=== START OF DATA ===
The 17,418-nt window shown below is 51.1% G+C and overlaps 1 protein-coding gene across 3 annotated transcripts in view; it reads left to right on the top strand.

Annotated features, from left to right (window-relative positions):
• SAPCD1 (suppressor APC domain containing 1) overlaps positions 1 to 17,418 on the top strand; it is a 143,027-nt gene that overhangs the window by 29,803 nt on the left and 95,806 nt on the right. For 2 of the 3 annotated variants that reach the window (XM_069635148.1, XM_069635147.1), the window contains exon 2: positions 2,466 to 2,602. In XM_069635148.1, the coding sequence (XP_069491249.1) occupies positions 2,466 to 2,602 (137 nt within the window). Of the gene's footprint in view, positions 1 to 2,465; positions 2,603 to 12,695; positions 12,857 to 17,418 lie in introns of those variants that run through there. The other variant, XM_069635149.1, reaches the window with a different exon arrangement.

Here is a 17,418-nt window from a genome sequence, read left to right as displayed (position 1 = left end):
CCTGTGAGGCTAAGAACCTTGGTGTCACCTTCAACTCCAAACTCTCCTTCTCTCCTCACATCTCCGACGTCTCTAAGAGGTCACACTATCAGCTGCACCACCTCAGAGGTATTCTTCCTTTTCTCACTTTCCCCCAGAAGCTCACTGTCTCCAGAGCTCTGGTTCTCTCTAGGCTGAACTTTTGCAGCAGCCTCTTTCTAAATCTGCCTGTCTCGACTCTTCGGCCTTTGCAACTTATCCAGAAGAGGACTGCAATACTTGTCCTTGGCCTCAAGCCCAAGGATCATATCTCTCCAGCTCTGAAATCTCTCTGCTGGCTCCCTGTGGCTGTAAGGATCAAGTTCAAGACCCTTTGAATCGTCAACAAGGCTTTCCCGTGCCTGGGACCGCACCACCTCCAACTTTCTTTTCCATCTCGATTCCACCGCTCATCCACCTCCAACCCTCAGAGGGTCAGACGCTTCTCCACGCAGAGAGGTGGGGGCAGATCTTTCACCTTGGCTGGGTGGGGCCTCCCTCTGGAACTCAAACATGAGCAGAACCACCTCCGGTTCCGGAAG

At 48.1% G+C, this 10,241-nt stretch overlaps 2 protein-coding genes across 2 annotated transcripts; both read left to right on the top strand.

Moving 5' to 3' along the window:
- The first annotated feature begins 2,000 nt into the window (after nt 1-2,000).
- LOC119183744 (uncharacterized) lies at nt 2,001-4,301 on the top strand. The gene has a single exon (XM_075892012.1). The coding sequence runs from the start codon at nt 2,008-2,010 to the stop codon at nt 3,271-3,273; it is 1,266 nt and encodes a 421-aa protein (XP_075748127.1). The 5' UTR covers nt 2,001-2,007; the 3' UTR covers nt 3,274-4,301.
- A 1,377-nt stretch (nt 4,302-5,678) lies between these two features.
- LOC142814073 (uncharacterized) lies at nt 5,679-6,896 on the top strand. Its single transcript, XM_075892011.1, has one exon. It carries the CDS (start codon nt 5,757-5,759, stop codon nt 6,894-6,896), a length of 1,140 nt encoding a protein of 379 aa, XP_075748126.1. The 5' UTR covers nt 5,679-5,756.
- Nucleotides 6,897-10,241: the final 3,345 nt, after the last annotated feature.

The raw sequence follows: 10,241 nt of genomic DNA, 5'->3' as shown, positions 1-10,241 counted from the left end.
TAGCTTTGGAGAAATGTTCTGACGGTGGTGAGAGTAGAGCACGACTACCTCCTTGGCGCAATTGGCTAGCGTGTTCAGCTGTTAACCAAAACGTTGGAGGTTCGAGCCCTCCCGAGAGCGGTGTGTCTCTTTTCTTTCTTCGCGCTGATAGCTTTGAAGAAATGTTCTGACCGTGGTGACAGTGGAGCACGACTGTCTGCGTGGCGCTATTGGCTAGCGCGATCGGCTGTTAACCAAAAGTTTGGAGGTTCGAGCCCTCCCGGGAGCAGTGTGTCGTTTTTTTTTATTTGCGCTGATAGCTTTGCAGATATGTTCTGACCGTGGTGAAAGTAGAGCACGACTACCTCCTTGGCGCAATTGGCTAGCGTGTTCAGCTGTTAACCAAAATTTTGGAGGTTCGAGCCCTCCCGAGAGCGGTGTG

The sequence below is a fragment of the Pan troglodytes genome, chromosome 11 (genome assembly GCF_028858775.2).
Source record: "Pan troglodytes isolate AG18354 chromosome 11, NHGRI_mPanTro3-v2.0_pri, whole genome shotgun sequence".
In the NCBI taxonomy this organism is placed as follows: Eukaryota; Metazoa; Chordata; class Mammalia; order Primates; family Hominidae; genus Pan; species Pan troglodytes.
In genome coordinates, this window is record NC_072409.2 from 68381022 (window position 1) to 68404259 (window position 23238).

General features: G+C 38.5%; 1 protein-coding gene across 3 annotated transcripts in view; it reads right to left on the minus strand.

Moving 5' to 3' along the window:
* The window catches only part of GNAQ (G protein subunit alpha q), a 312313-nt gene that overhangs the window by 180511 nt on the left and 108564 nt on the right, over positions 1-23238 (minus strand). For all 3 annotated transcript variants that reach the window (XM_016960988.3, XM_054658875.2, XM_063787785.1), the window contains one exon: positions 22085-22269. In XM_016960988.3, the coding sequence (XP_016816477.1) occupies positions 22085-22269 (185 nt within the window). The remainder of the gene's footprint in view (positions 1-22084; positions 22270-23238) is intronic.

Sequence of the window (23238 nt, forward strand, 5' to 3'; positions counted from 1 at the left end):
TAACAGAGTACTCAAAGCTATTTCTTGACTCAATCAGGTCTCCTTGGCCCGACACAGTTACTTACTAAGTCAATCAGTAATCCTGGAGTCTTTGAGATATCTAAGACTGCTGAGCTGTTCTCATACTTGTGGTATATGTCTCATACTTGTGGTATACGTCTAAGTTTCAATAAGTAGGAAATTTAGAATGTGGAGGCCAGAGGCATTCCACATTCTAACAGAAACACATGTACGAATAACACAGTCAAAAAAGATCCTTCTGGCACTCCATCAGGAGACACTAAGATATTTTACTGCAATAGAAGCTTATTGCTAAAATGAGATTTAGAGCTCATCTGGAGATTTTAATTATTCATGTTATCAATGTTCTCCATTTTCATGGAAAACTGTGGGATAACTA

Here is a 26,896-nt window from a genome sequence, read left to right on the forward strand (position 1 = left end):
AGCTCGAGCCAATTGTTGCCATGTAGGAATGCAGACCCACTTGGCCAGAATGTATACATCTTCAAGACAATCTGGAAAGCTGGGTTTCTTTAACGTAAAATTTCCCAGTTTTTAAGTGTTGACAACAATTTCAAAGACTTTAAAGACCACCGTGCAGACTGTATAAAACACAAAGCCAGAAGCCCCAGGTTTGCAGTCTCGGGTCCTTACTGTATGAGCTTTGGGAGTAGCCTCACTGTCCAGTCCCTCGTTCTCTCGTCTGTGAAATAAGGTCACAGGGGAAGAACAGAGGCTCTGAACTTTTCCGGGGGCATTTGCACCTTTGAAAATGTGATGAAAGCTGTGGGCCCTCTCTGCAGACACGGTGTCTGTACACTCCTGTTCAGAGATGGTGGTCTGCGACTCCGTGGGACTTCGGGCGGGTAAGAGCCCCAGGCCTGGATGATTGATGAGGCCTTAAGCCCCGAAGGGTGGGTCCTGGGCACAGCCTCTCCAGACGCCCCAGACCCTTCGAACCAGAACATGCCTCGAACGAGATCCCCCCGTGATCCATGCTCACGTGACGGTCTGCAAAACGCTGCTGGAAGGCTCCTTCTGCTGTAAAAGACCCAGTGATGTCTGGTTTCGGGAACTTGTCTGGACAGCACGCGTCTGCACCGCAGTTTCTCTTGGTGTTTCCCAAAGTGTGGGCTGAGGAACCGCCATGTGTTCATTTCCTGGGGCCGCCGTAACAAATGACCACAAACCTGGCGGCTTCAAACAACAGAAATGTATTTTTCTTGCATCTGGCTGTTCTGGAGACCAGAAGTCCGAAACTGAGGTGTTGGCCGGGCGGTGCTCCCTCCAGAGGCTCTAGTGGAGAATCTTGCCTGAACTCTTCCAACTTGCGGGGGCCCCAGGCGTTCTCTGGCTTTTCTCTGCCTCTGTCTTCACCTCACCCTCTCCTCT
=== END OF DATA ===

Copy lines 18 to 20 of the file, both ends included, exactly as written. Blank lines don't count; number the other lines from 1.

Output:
In genome coordinates, this window is record NC_072409.2 from 68381022 (window position 1) to 68404259 (window position 23238).

General features: G+C 38.5%; 1 protein-coding gene across 3 annotated transcripts in view; it reads right to left on the minus strand.

Moving 5' to 3' along the window: